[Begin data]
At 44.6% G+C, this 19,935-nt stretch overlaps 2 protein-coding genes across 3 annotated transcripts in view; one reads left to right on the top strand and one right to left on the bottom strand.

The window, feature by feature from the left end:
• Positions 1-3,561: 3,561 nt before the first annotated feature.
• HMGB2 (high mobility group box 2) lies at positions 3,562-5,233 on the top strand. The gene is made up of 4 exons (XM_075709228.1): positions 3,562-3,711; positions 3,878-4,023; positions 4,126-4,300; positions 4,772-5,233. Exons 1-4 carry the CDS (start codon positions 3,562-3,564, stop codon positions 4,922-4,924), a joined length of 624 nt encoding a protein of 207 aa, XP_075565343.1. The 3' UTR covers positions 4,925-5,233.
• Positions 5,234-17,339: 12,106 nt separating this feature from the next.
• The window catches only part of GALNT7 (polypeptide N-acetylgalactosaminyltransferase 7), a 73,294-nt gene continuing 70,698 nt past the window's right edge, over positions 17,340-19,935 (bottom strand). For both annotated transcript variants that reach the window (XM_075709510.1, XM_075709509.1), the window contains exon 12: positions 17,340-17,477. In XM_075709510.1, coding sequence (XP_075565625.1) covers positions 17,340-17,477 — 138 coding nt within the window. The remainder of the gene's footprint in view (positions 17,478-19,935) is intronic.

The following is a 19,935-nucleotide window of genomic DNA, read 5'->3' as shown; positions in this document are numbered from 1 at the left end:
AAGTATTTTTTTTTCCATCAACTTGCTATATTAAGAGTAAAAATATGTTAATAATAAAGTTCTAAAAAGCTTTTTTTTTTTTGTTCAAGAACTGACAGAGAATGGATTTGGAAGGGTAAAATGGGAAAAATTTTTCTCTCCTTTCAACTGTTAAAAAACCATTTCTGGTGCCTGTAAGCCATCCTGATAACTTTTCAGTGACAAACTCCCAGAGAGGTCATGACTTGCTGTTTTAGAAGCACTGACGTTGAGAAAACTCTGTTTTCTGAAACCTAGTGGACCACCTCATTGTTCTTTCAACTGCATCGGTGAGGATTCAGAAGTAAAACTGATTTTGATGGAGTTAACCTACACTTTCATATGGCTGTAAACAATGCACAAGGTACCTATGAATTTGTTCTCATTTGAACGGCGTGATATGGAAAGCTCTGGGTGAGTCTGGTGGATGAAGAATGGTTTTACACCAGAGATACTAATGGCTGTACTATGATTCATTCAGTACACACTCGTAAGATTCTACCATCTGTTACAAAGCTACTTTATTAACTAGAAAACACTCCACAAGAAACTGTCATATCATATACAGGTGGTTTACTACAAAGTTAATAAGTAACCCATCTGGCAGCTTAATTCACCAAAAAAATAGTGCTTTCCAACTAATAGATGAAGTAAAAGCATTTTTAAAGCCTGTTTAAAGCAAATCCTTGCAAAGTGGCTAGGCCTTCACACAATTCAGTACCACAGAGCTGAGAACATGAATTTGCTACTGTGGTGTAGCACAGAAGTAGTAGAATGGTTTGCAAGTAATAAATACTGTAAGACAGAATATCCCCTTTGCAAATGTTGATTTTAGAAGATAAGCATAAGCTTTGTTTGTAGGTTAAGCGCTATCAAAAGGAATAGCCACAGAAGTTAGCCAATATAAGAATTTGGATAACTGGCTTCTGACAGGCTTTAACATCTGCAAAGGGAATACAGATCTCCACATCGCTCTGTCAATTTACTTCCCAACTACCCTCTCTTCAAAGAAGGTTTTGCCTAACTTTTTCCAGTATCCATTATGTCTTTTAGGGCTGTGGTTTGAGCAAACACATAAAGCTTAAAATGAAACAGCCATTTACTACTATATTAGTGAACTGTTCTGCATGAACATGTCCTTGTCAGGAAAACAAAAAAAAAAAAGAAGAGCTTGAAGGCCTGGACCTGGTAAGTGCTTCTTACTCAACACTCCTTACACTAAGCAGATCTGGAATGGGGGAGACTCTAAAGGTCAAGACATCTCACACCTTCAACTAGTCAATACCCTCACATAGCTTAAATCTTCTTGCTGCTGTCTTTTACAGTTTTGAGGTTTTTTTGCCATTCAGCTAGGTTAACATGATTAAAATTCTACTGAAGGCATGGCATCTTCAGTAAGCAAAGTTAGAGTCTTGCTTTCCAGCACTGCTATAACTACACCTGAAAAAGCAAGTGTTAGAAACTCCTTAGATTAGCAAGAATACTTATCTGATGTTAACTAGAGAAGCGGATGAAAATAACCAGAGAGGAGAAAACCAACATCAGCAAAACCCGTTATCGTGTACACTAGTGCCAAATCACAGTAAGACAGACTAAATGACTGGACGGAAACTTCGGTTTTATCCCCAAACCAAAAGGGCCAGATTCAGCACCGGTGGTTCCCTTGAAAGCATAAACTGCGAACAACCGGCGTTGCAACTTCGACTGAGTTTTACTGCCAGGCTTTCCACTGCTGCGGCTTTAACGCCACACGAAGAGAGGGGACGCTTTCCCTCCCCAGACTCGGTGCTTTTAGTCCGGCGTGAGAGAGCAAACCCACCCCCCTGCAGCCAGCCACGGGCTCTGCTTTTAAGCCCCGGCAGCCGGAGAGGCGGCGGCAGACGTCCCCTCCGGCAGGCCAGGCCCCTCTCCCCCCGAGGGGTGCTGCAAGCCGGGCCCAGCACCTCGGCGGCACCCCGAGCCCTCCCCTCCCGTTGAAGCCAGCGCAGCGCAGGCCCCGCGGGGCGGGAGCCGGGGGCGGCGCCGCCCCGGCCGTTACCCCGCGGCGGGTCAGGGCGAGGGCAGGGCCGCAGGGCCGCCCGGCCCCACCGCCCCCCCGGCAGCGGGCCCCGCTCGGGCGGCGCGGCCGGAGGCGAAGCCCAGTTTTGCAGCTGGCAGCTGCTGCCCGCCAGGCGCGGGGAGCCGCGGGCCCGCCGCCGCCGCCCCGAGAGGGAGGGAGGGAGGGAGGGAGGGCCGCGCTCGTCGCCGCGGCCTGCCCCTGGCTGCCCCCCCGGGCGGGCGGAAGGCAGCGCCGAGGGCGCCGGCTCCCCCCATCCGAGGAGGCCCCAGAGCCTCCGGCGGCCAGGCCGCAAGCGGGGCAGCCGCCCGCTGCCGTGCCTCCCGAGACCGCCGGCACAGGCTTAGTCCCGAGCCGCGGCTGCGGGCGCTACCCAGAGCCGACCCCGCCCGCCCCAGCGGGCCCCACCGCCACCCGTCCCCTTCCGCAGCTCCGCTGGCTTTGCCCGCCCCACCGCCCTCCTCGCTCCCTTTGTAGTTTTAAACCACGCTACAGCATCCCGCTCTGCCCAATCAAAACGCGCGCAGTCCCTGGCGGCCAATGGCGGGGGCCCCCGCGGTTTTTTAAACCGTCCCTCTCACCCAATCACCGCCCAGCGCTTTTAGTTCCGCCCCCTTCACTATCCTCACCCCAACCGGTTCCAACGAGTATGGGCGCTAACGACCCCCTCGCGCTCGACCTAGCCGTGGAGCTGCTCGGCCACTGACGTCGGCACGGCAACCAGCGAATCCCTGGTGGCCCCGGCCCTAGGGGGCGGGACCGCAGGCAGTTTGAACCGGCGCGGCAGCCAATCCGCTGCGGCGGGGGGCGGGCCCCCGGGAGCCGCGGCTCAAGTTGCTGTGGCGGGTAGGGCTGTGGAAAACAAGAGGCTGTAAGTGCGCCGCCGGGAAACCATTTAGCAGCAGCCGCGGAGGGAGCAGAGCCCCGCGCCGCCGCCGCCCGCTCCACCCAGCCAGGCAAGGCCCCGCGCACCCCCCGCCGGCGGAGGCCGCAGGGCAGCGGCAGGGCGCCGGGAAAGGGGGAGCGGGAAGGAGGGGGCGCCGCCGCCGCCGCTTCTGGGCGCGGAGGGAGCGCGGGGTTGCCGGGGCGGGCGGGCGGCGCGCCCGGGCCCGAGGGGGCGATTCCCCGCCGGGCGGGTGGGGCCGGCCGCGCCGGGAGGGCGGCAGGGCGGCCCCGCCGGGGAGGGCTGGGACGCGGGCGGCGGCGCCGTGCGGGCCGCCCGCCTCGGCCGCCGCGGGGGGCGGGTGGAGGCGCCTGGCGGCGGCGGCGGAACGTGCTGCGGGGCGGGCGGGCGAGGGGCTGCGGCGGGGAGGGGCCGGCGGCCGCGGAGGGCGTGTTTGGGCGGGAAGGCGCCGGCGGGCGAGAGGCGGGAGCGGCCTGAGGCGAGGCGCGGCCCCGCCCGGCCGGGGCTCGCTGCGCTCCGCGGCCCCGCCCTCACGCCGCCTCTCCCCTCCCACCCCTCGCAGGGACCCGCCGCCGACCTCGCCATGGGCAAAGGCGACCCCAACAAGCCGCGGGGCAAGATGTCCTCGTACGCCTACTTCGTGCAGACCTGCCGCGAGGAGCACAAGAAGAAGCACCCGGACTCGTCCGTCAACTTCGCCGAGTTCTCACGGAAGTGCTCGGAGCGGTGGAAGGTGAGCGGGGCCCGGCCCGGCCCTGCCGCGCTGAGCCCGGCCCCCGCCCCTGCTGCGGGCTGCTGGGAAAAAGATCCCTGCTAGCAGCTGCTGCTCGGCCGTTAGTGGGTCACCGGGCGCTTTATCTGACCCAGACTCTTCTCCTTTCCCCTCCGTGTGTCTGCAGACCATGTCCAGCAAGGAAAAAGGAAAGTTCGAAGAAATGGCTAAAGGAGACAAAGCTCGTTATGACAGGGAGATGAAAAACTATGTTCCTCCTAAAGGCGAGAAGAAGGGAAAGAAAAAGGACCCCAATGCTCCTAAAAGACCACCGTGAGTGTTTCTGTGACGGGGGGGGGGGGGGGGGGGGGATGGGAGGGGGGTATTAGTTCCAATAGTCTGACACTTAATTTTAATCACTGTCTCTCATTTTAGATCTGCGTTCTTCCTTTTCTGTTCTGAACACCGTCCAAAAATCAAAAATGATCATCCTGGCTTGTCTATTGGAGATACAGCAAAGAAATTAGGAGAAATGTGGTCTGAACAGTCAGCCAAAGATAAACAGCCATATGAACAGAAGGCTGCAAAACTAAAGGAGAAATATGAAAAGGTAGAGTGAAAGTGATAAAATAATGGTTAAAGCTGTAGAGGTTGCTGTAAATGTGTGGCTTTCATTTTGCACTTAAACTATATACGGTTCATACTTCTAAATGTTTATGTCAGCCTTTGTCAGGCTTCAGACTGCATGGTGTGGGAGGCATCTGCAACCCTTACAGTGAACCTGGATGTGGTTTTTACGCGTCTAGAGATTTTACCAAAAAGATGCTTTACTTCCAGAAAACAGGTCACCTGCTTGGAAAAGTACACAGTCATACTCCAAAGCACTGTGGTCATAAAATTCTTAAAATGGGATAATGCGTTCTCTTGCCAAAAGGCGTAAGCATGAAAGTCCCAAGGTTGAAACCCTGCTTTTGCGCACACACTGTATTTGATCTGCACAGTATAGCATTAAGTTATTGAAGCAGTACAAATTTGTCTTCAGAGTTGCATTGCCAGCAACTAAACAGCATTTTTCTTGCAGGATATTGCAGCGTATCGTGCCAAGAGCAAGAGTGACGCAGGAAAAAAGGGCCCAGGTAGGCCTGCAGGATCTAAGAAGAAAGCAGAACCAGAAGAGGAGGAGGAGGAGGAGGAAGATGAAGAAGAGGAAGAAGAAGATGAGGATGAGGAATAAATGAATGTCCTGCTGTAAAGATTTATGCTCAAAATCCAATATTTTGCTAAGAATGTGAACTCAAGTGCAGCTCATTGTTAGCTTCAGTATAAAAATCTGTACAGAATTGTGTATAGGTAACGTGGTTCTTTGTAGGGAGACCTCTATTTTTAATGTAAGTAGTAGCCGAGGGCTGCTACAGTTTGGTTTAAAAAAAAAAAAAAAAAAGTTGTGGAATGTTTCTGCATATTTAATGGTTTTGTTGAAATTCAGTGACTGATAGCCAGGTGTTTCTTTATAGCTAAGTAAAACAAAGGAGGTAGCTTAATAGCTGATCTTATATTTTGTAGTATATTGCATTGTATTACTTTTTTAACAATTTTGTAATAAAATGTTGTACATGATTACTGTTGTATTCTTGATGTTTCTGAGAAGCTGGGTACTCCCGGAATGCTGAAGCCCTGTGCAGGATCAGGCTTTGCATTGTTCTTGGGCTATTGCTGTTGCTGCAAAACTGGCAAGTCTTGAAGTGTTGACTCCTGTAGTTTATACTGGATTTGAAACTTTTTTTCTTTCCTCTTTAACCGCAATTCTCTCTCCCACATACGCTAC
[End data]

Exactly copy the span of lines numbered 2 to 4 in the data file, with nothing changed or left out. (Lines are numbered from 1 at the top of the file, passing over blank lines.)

The window, feature by feature from the left end:
• Positions 1-3,561: 3,561 nt before the first annotated feature.
• HMGB2 (high mobility group box 2) lies at positions 3,562-5,233 on the top strand. The gene is made up of 4 exons (XM_075709228.1): positions 3,562-3,711; positions 3,878-4,023; positions 4,126-4,300; positions 4,772-5,233. Exons 1-4 carry the CDS (start codon positions 3,562-3,564, stop codon positions 4,922-4,924), a joined length of 624 nt encoding a protein of 207 aa, XP_075565343.1. The 3' UTR covers positions 4,925-5,233.